Tampa, FL, United States
Tampa, FL, United States

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Gerlach T.J.,University of Florida | Gerlach T.J.,Florida Fish And Wildlife Conservation Commission | Estrada A.H.,University of Florida | Sosa I.S.,University of Florida | And 5 more authors.
Journal of Zoo and Wildlife Medicine | Year: 2015

A standardized echocardiographic technique was recently established for the Florida manatee (Trichechus manatus latirostris). There are no available published data on normal echocardiographic parameters in any Sirenian species. The purpose of this study was to report reference parameters for various echocardiographic measurements. These parameters are intended to serve as a comparison for future research into the prevalence of cardiac diseases in the manatee and to aid in diagnosing animals with suspected cardiac disease in rehabilitation facilities. Annual health assessments of free-ranging manatees in Crystal River National Wildlife Refuge, Florida, and pre-release health assessments of rehabilitated manatees at Tampa's Lowry Park Zoo permitted comparison of echocardiographic measurements in adult (n = 14), subadult (n = 7), and calf (n = 8) animals under manual restraint. © 2015 American Association of Zoo Veterinarians.


Barratclough A.,Tampa's Lowry Park Zoo | Barratclough A.,University of Florida | Floyd R.F.,University of Florida | Conner B.,University of Florida | And 3 more authors.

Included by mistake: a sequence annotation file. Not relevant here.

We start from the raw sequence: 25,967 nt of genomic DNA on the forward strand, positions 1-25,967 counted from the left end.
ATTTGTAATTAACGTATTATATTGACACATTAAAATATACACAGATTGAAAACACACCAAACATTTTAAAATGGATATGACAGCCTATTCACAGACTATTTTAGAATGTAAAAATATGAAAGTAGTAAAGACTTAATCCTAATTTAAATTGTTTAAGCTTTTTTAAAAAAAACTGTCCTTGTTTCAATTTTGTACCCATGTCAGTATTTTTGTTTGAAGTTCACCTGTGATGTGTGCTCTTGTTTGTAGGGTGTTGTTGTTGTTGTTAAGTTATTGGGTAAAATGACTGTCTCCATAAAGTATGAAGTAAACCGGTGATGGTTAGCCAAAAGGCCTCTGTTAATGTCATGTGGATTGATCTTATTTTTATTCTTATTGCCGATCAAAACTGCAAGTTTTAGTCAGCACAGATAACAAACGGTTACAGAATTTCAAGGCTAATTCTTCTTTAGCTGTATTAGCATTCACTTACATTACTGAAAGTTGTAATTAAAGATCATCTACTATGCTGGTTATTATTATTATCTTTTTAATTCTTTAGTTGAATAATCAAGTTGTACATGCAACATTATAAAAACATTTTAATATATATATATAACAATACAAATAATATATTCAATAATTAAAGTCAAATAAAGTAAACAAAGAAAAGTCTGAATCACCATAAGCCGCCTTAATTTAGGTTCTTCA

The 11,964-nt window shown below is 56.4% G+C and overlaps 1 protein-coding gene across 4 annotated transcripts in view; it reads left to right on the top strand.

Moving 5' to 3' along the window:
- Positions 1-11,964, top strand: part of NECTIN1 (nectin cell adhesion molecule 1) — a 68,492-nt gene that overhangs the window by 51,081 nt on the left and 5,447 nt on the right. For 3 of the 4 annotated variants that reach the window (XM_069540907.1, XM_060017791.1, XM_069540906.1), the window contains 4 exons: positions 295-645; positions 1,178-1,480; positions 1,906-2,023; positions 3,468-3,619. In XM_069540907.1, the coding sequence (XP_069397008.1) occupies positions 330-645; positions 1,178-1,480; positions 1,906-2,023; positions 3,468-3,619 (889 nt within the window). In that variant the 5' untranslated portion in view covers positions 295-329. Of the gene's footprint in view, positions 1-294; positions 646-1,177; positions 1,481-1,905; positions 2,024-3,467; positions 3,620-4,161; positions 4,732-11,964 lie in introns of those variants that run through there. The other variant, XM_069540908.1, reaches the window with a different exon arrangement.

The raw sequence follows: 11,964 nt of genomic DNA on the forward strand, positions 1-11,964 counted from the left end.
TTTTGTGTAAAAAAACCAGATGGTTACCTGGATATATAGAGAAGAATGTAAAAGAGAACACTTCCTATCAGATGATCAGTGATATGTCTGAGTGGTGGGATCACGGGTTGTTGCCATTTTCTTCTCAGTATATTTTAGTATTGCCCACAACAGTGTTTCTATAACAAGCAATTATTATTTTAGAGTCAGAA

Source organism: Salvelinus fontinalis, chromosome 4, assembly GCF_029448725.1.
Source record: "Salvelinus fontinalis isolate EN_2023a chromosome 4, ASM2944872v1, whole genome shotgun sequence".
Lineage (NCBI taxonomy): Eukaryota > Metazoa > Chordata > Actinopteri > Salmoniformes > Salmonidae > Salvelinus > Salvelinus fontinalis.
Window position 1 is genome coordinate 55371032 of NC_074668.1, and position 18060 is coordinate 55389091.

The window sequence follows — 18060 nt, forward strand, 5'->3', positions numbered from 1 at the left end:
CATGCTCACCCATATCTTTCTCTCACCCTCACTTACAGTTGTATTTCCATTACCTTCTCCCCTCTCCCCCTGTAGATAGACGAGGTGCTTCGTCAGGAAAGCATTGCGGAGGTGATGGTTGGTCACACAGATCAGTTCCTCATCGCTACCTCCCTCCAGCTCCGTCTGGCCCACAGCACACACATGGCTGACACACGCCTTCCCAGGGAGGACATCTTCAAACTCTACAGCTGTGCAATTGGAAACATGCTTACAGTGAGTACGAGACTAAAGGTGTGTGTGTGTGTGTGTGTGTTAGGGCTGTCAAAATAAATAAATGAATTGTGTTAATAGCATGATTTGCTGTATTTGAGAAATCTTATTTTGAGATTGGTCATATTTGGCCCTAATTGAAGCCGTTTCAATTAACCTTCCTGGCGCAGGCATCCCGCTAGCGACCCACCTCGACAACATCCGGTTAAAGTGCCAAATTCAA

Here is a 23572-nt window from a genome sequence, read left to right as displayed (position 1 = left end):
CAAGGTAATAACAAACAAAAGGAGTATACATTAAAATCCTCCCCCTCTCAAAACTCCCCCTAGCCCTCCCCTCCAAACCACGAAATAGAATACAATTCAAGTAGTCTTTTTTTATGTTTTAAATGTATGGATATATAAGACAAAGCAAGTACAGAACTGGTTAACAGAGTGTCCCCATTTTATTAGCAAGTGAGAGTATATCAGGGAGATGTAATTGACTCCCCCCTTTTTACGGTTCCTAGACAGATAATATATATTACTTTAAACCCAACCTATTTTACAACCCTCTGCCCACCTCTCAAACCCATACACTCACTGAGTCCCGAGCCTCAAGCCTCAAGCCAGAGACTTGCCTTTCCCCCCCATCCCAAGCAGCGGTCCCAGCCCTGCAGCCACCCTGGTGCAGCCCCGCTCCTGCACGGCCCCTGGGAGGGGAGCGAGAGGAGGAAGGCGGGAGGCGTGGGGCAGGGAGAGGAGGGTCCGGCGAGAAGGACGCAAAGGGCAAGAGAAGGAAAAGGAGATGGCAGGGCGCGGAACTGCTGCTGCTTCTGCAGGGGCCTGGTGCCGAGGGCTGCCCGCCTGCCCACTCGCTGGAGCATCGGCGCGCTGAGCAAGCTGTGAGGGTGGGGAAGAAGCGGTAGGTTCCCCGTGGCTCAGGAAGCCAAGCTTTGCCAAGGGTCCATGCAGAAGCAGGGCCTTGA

Journal of Wildlife Diseases | Year: 2016

Hemostatic disorders presumptively play an important role in the pathophysiology of several important disease conditions in the Florida manatee (Trichechus manatus latirostris). Prior to pursuing such clinical implications, it is essential to establish normal hemostatic profiles in clinically healthy animals. During annual health assessments of free-living manatees organized by the US Geological Survey, blood samples were collected from 12 healthy animals from the Atlantic coast and 28 from the Gulf of Mexico coast of Florida, with body lengths of 210–324 cm. The following analyses were performed on citrated plasma: prothrombin (PT), partial throm-boplastin time (PTT), and concentrations of fibrinogen, D-dimers, and coagulation factors VII, VIII, IX, X, XI, and XII. Compared to other mammalian species, manatees had short PT (9.2±1.5 s) and PTT (10.7±0.5 s), fibrinogen was 369±78.7 mg/dL, antithrombin III was 132±11%, and D-dimer was 142±122 ng/mL. Baseline concentrations for the listed coagulation factors were established. When comparing coagulation factors between locations, Atlantic coast manatees had significantly higher factors VIII, IX, and X than did Gulf Coast manatees. This finding may reflect differences in water salinity, diet, or genetics. There were no differences in coagulation factors when among sexes and sizes. These baselines for hemostatic profiles and coagulation factors in healthy free-living manatees lay the foundation for diagnosis and future research of hemostatic disorders and contribute to understanding their role in the pathophysiology of manatees affected by various diseases. © Wildlife Disease Association 2016.